Team Sky had said that the form of the Fluimucil - a 10 per cent solution in 3ml dose for use in a nebuliser - was not available in France, and even if it was, Dr. Freeman had no powers to write prescriptions in France. But he did, according to Sky, have prescription rights in Switzerland, and had ordered the drug from the Pharmacie de la Plaine in Yverdon, a three-hour drive away from the stage where Wiggins sealed the victory at the Dauphiné.
According to Collins, Team Sky had attempted to lay the responsibility all on Freeman's shoulders. The team had previously told Cyclingnews that Dr Freeman was supposed to update all rider medical records via Dropbox but that he had failed to following their instructions on numerous occasions.
"I don't think that it's good enough to just blame the doctor for poor record keeping. Someone in the team has to take responsibility for what's going on," Collins said.
"From the most recent response, the blame for the failure to ensure that records were kept have been laid squarely at the feet of the doctor and Steve Peters as the medical director of the team. In their most recent statement it's quite clear that they think that the doctor should have kept the records and that if someone should have been checking then it should have been Dr. Peters."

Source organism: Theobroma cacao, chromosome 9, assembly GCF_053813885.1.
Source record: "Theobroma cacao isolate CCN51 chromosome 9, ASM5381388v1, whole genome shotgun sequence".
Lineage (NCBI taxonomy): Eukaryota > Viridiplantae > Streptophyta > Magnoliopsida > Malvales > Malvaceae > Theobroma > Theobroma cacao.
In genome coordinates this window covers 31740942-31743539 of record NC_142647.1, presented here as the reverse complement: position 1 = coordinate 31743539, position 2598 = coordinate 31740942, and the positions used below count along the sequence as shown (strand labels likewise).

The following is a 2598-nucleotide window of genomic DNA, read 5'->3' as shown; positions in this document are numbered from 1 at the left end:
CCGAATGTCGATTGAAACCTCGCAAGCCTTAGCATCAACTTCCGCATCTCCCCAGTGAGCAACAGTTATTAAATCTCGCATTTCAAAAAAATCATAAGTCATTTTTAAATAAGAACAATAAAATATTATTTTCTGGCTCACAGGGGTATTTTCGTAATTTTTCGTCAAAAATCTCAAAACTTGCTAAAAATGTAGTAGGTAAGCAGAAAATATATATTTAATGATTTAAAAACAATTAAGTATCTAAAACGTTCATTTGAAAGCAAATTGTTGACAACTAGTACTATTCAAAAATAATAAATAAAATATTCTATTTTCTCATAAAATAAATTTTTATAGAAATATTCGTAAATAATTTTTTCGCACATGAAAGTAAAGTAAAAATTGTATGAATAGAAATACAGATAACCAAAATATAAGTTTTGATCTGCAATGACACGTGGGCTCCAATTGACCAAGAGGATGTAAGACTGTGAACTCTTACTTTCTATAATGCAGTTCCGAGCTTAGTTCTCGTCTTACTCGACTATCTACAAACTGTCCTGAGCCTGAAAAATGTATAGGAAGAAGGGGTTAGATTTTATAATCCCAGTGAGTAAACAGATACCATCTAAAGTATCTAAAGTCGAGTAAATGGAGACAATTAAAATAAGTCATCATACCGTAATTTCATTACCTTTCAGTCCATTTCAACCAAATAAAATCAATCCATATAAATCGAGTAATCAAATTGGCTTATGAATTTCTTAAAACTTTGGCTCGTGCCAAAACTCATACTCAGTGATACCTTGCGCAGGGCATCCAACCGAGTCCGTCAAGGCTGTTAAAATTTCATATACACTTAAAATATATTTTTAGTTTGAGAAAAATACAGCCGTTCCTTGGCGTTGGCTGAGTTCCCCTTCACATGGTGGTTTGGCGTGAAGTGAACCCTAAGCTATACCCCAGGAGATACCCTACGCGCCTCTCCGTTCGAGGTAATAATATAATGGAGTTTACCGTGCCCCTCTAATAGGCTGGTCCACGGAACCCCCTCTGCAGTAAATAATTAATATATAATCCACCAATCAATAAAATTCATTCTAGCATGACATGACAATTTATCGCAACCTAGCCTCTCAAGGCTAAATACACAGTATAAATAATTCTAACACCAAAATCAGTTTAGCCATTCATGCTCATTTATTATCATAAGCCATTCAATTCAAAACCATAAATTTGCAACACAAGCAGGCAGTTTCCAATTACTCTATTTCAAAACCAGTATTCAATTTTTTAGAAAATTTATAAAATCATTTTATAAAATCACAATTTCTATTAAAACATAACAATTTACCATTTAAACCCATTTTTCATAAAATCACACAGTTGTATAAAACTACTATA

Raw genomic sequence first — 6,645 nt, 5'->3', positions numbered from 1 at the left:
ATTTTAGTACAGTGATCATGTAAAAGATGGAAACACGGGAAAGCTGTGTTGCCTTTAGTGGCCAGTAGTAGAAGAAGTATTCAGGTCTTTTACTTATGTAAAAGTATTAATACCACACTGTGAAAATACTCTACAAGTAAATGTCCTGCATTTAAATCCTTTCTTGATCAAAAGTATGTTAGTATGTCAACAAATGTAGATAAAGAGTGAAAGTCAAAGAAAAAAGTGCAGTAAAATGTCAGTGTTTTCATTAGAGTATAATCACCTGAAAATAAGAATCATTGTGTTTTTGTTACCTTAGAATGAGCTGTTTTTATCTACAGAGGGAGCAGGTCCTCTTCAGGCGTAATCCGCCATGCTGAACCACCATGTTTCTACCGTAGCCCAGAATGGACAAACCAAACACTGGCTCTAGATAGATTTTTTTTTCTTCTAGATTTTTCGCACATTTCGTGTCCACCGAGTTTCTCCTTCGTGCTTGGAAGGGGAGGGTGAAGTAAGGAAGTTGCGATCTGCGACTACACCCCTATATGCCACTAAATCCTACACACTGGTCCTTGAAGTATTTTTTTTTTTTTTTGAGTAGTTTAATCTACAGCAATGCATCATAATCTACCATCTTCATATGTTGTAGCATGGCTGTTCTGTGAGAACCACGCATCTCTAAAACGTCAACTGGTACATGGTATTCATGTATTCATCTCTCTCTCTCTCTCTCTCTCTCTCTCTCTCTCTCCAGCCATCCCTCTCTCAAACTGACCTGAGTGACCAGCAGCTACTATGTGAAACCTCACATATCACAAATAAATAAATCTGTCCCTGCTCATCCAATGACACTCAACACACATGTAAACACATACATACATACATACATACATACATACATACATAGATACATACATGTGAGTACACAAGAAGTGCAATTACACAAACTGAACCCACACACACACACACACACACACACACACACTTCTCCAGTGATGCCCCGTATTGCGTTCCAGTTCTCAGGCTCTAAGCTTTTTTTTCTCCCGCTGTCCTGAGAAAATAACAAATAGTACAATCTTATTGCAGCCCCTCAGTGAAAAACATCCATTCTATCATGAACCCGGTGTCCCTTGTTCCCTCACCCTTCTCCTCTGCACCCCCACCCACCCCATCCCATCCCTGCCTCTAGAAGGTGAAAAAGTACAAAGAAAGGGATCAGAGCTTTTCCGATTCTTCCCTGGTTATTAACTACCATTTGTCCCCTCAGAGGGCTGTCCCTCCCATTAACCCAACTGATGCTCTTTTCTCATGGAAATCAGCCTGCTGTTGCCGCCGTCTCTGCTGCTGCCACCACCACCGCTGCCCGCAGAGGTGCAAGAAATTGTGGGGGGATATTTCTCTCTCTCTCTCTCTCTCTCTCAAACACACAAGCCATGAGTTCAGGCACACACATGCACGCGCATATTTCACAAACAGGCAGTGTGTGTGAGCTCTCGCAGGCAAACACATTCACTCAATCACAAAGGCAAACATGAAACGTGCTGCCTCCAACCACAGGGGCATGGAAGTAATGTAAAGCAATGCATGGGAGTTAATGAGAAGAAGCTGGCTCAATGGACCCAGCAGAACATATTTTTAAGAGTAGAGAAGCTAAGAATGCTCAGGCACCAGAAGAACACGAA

Freeman remains silent
Dr Freeman has refrained from making any public comment on the situation. He was due to appear in front of the committee earlier this month but declined at the last minute, citing medical grounds. The Select Committee has sent two batches of questions to Freeman in the last week and although no deadline has been set for a response, Collins has made clear that the questions are likely to be published if Freeman fails to respond.